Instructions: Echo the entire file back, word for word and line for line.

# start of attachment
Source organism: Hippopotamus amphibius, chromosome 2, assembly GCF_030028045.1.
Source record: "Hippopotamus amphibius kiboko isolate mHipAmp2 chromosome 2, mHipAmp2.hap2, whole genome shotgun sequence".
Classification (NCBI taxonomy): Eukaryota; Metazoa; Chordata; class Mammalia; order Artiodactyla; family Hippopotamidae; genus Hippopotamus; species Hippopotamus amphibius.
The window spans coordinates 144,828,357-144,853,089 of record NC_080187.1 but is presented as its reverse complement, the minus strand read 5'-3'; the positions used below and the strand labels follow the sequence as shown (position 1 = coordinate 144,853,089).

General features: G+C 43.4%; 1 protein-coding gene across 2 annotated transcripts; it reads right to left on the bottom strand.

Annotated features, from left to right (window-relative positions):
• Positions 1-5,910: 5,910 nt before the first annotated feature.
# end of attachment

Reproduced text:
Source organism: Hippopotamus amphibius, chromosome 2, assembly GCF_030028045.1.
Source record: "Hippopotamus amphibius kiboko isolate mHipAmp2 chromosome 2, mHipAmp2.hap2, whole genome shotgun sequence".
Classification (NCBI taxonomy): Eukaryota; Metazoa; Chordata; class Mammalia; order Artiodactyla; family Hippopotamidae; genus Hippopotamus; species Hippopotamus amphibius.
The window spans coordinates 144,828,357-144,853,089 of record NC_080187.1 but is presented as its reverse complement, the minus strand read 5'-3'; the positions used below and the strand labels follow the sequence as shown (position 1 = coordinate 144,853,089).

General features: G+C 43.4%; 1 protein-coding gene across 2 annotated transcripts; it reads right to left on the bottom strand.

Annotated features, from left to right (window-relative positions):
• Positions 1-5,910: 5,910 nt before the first annotated feature.